Seward United Methodist Church
Wednesday, August 12, 2020
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Why Choose to Follow Jesus?

Matthew 10:24-39

Let’s notice something straight away: There is an expectation of difficulty for Christ-followers. Jesus doesn’t say, “If you are persecuted…” He says, “When you are persecuted…”

Persecution was pretty a much a certainty for first century readers of Matthew’s Gospel. It remains a strong likelihood for many Christians in the world today. But it seems an unlikely situation for us. Maybe we say to ourselves, “Well, we are just very blessed to live in a place where Christianity is not a persecuted faith.” But maybe what we should be saying is, “Is there something missing from our practice of Christianity that we are not experiencing opposition from the world?”

Jesus encountered opposition. He encountered it from political and religious authorities. We should expect the same. The world will always be opposed to the Kingdom of God because the world operates from a perspective that God is not real, or if he is real, then he is not relevant. The world operates from a standpoint of “practical atheism,” in that regard. If we’re not at odds with the world, then the concern becomes, “Have we gotten too cozy with the world? Is there too much of the world and too little of the Kingdom of God in our lives?”

I think the thrust of this passage is to answer the question, “If we are going to experience difficulty in this world because we follow Christ, then why should we do it?” Why choose the path of discipleship if it’s going to mean trouble, even persecution?

Jesus says, “The student or the servant is not greater than the master or the teacher. If they persecute me, they will persecute you. But don’t be afraid.” Why not?

First, because truth always prevails in the end. “All will be revealed.” Most first century Hebrews believed that on the Last Day, the Day of Judgment, all would be made plain. Jesus affirms that belief here. Lies can be persistent. They can hang around a lot longer than we want them to. But in the end, truth wins the day.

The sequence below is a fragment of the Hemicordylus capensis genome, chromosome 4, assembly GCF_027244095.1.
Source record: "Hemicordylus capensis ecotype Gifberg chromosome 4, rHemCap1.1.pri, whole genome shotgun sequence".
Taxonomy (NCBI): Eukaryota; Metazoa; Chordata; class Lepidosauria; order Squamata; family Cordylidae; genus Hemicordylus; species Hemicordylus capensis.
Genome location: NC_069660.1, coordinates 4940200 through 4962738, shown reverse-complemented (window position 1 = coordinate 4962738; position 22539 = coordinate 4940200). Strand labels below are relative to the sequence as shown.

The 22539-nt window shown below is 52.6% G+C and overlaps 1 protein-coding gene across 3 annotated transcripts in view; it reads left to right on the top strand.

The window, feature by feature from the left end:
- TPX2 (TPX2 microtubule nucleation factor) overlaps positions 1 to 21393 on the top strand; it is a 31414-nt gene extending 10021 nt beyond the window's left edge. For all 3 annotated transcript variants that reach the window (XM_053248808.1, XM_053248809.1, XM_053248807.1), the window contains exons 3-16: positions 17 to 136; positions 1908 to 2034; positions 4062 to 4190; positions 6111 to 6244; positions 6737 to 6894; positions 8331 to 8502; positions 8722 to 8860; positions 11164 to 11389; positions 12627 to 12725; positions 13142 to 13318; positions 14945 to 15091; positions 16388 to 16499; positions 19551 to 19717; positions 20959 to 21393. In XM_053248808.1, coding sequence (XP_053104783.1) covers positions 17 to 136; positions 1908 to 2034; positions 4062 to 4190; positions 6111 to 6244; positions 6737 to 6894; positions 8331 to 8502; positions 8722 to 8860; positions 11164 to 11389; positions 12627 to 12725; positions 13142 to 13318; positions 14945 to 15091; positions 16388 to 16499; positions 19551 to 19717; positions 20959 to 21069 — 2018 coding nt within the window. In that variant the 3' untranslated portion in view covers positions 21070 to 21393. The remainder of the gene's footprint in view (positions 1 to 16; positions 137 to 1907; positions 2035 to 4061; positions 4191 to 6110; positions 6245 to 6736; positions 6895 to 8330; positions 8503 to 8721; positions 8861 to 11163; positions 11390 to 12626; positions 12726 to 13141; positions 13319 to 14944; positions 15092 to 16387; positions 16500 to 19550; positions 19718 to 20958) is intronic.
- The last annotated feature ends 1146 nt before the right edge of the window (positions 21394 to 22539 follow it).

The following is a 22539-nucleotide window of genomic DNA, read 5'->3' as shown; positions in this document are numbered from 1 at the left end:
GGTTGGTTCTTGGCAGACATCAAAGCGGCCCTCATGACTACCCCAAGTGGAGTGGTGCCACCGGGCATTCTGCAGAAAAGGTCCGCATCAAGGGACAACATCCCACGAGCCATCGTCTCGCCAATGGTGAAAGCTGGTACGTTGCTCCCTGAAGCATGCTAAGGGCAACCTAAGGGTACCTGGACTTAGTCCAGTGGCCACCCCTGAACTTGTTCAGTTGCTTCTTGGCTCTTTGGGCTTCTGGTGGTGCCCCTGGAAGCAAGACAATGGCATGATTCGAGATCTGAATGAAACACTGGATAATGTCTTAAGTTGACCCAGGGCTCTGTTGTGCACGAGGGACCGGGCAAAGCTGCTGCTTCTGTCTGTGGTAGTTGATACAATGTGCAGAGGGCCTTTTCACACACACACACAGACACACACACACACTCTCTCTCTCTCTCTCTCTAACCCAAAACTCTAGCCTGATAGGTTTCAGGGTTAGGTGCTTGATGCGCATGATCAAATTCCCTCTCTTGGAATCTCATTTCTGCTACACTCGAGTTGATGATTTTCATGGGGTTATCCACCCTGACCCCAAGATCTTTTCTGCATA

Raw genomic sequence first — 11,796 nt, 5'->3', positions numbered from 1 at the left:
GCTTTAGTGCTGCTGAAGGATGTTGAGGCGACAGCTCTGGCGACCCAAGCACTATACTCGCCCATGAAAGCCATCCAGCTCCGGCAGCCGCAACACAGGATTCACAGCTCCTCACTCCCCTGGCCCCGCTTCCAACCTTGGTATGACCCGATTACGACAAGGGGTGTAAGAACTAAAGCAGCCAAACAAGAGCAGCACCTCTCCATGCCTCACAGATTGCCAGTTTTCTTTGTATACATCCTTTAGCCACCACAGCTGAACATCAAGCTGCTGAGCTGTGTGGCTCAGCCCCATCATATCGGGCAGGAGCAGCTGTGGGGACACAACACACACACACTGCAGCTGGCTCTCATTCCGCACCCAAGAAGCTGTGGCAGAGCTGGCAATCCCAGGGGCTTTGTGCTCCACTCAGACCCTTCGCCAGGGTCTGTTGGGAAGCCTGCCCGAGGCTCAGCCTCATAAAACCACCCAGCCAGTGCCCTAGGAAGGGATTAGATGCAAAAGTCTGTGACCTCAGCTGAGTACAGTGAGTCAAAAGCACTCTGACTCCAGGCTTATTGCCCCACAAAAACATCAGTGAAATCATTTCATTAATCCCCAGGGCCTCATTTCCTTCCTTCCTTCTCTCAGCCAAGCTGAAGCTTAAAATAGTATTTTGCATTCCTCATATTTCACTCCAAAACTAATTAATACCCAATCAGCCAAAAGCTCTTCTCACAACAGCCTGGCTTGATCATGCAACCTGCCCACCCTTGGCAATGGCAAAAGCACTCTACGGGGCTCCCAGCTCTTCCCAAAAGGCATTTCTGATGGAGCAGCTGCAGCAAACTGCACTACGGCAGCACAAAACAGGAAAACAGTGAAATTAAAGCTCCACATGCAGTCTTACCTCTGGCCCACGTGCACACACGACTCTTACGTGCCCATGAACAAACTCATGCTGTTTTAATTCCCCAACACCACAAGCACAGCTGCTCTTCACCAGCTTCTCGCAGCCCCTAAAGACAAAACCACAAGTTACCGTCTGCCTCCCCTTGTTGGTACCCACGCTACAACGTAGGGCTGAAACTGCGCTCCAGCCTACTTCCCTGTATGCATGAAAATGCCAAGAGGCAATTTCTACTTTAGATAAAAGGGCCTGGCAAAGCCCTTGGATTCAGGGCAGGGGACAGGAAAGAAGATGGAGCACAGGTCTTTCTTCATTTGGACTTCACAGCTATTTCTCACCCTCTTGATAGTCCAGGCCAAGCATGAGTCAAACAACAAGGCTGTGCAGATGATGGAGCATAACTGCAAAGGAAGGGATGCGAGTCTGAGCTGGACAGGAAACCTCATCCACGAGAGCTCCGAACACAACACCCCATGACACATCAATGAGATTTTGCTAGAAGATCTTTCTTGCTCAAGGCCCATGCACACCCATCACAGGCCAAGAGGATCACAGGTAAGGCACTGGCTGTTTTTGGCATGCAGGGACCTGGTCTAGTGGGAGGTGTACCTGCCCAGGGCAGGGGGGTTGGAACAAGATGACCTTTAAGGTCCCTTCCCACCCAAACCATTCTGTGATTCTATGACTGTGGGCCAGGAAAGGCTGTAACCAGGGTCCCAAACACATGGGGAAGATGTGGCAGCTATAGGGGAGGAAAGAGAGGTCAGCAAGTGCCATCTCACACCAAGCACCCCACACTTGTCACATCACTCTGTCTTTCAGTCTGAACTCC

So speak the truth, even if people don’t want to hear it. I think of Ezekiel, the Old Testament prophet, and what I call the Parable of the Watchman. It’s in Ezekiel chapter 33. God basically says to Ezekiel, “You are my watchman. If the watchman does his job and warns people when the city is threatened, and they don’t listen, then it’s on their heads. But woe to the watchman who doesn’t sound the alarm. Then he’s responsible for the disaster.” Speak God’s truth. Speak it whether people want to hear it or not. We should do our best to speak it in a way that will be heard, but we are responsible for speaking it nonetheless. Maybe we’ll be rejected for speaking it, but then the

responsibility falls on those who reject the truth. If we fail to speak it, then the responsibility is on our hands.

The second reason we should follow Jesus even if it means difficulty is because we should fear God, not people.

The language of fearing God is common in Scripture. It’s ironic because every time God shows up or sends an angel, the first words are always, “Do not be afraid.” Well, we need to distinguish between “fearing God” and “being afraid.” The idea of “fearing God” is the idea of respect, but stronger than our word respect. Reverence might be the best English word. Or sometimes I hear it described as a “holy fear.”

The worst a person can do is kill our bodies. But God has power over both our body and our eternal soul. Our “soul” is the “non-corporeal,” the non-physical part of our being. We sometimes call that our “spirit,” but in the New Testament, the word spirit is almost always used in reference to spiritual beings: angels and demons. A persecutor might be able to do harm to our body, our physical being, but God has the power to condemn our soul for all eternity or to preserve our soul for eternity. Given the choice, we should choose to “fear,” to respect and reverence, God, even if it means trouble in this world.